I have a long excerpt from the article in the 'continue reading' section at the end of this rant that illustrates the Wal-Mart story. It's headed "EXCERPT"
Cancer? Take the UFCW grocery store strike, now well into its third month. There are 3 main issues. Two tier wage system, Pension fund contributions, and Healthcare premiums. While the latter gets the most attention, the wage tier and pension funding are by far the most serious issues. Fully funding pension funds an issue? Or a way to transfer more taxpayer funds to big business? A taxpayer bailout would save corporations like WM billions, and what would it do for our economy, other than preventing a preventable disaster? And piling more debt onto the backs of future generations?
A two tiered wage scale, oh yeah, I want one of those. Let's see, which tier do you want? The tier that gets pushed out the door as soon as possible for the cheaper new guy? Or the tier that pays less for the same work and guarantees you'll never realize that great American Dream of owning your own home? Hmmm, decisions, decisions.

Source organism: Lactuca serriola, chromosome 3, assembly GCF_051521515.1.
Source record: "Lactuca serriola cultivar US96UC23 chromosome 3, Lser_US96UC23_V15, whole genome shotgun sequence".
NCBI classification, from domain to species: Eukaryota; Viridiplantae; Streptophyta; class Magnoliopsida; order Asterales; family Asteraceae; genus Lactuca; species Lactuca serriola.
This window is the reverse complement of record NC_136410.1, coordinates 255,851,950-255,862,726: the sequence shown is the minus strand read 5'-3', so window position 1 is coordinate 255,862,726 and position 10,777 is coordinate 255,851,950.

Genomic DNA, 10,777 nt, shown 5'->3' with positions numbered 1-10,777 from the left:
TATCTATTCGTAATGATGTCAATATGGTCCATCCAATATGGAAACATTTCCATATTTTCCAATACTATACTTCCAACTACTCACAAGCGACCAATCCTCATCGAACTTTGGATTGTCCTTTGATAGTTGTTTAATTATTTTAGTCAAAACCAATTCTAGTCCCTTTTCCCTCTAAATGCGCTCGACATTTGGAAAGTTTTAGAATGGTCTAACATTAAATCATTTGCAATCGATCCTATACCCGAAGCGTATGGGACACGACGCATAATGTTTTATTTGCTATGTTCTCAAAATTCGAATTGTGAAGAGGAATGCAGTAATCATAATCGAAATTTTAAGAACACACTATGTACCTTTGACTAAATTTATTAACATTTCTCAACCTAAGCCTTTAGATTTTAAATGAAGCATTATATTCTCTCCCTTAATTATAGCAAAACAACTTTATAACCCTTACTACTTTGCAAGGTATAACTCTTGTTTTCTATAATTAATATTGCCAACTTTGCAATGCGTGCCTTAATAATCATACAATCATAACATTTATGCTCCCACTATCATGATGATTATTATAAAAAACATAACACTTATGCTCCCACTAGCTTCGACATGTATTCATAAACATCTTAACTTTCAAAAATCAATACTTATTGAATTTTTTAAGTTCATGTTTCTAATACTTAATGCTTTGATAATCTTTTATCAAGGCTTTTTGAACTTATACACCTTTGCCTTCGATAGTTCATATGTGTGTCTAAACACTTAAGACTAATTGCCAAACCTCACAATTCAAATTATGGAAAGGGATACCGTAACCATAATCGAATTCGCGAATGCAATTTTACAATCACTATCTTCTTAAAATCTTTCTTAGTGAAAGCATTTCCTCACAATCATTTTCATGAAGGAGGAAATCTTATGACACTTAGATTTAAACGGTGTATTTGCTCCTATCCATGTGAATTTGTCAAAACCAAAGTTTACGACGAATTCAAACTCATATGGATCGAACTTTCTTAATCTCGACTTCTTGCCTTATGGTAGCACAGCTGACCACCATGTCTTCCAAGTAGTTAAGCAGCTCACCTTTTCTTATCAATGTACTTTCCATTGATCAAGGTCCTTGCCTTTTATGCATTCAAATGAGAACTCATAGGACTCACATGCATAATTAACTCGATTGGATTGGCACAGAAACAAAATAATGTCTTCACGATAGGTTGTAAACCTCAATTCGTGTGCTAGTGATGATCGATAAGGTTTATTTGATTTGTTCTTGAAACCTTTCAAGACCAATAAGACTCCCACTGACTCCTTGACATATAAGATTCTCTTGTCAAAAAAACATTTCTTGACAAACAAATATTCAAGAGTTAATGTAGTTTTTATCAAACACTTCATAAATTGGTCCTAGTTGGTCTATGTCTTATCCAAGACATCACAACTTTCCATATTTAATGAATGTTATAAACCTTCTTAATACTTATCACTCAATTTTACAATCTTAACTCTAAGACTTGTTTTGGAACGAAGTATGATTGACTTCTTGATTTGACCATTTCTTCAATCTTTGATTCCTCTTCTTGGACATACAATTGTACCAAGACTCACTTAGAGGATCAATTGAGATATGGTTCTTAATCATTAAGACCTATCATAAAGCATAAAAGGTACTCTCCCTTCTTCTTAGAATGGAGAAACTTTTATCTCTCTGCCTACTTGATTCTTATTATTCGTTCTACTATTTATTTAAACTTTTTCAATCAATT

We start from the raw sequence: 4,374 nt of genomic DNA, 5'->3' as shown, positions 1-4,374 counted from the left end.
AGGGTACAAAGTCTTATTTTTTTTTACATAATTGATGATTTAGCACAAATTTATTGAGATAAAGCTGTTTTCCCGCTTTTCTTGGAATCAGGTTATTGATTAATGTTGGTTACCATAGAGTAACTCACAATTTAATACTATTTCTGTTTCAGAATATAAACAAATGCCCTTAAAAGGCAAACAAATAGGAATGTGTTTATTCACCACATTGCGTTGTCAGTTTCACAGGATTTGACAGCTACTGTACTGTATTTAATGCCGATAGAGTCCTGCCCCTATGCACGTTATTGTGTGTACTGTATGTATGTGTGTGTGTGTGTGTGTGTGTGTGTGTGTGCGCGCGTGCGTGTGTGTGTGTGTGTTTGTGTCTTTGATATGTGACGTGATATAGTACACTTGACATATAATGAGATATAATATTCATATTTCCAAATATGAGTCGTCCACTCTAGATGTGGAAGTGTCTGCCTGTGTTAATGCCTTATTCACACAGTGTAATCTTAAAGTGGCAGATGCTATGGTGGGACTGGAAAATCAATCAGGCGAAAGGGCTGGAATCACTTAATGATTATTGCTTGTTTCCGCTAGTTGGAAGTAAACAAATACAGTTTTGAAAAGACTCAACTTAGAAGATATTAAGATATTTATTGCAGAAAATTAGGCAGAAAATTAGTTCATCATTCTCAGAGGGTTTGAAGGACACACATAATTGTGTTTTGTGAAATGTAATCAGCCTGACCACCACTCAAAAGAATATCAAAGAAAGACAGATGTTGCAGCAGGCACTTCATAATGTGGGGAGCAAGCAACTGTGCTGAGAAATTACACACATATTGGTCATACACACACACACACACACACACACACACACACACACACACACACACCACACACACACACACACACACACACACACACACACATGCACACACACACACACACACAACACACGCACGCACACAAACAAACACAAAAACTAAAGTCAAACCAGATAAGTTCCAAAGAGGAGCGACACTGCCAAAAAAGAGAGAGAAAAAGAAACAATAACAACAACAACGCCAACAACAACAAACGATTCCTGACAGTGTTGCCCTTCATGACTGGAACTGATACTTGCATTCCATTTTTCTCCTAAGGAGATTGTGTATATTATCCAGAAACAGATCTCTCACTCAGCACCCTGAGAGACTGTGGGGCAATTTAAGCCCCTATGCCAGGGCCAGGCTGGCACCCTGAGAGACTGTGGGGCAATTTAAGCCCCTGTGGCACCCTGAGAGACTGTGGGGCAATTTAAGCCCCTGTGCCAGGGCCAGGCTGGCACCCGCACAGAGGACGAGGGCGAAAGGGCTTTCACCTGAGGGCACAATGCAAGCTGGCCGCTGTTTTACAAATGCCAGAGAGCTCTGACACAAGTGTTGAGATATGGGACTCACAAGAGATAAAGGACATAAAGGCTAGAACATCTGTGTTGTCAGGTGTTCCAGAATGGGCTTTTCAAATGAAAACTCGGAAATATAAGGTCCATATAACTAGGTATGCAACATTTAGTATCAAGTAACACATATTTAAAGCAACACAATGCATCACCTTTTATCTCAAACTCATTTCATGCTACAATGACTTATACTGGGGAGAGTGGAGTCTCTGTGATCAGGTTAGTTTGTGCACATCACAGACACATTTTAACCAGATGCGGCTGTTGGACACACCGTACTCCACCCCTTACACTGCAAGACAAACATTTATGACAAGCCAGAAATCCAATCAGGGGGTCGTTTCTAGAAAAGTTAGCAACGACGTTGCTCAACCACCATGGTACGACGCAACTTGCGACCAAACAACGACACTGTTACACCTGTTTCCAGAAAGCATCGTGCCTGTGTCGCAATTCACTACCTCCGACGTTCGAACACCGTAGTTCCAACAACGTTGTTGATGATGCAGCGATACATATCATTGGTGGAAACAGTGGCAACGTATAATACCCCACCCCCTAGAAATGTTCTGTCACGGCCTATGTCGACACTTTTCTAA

These are the choices that the Wal-Mart threat is creating for the grocery store employees. And the stores and their management aren't going to fare any better. If you ask me, the current management strategy just about guarantees Wal-Mart's favored outcome. Instead of working co-operatively; ownership, management, labor, and investors, the grocery stores are creating animosity and division, a poisoned atmosphere not unlike some recent Democratic debates, and inimicable to their business. How many shoppers that have found other stores, smaller markets, specialty shops, that work just as well as the grocery store, are going to come back? I will, but not nearly in the same way or at the previous level. So, when you read that the strike is about paying $5 for their healthcare, think again.